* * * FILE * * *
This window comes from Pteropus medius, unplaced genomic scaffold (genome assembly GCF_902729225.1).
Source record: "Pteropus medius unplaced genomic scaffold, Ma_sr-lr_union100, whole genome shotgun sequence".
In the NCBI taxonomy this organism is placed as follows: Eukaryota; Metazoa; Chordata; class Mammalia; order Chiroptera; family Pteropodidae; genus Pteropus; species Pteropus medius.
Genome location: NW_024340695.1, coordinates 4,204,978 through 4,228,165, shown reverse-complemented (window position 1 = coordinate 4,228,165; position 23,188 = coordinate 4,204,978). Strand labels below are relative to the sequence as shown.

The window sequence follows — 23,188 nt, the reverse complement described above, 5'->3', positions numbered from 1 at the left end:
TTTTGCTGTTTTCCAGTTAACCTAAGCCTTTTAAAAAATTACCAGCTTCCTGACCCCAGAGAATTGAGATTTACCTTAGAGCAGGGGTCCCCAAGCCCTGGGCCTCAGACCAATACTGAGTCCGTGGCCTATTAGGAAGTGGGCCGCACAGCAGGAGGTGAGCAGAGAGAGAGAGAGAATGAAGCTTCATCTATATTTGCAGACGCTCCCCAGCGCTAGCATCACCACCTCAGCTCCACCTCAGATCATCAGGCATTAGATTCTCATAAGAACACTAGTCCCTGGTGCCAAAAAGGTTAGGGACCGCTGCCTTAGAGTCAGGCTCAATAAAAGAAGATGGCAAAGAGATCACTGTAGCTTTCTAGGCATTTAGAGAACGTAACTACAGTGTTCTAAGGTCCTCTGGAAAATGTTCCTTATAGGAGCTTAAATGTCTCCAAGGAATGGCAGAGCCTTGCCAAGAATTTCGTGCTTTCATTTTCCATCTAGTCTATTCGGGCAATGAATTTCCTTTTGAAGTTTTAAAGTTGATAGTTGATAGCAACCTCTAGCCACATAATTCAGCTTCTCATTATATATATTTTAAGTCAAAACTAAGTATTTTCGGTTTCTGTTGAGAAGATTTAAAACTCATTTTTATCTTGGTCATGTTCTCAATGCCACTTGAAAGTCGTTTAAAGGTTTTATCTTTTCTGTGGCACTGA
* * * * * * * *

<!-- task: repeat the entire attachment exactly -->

This window comes from Pteropus medius, unplaced genomic scaffold (genome assembly GCF_902729225.1).
Source record: "Pteropus medius unplaced genomic scaffold, Ma_sr-lr_union100, whole genome shotgun sequence".
In the NCBI taxonomy this organism is placed as follows: Eukaryota; Metazoa; Chordata; class Mammalia; order Chiroptera; family Pteropodidae; genus Pteropus; species Pteropus medius.
Genome location: NW_024340695.1, coordinates 4,204,978 through 4,228,165, shown reverse-complemented (window position 1 = coordinate 4,228,165; position 23,188 = coordinate 4,204,978). Strand labels below are relative to the sequence as shown.

The window sequence follows — 23,188 nt, the reverse complement described above, 5'->3', positions numbered from 1 at the left end:
TTTTGCTGTTTTCCAGTTAACCTAAGCCTTTTAAAAAATTACCAGCTTCCTGACCCCAGAGAATTGAGATTTACCTTAGAGCAGGGGTCCCCAAGCCCTGGGCCTCAGACCAATACTGAGTCCGTGGCCTATTAGGAAGTGGGCCGCACAGCAGGAGGTGAGCAGAGAGAGAGAGAGAATGAAGCTTCATCTATATTTGCAGACGCTCCCCAGCGCTAGCATCACCACCTCAGCTCCACCTCAGATCATCAGGCATTAGATTCTCATAAGAACACTAGTCCCTGGTGCCAAAAAGGTTAGGGACCGCTGCCTTAGAGTCAGGCTCAATAAAAGAAGATGGCAAAGAGATCACTGTAGCTTTCTAGGCATTTAGAGAACGTAACTACAGTGTTCTAAGGTCCTCTGGAAAATGTTCCTTATAGGAGCTTAAATGTCTCCAAGGAATGGCAGAGCCTTGCCAAGAATTTCGTGCTTTCATTTTCCATCTAGTCTATTCGGGCAATGAATTTCCTTTTGAAGTTTTAAAGTTGATAGTTGATAGCAACCTCTAGCCACATAATTCAGCTTCTCATTATATATATTTTAAGTCAAAACTAAGTATTTTCGGTTTCTGTTGAGAAGATTTAAAACTCATTTTTATCTTGGTCATGTTCTCAATGCCACTTGAAAGTCGTTTAAAGGTTTTATCTTTTCTGTGGCACTGA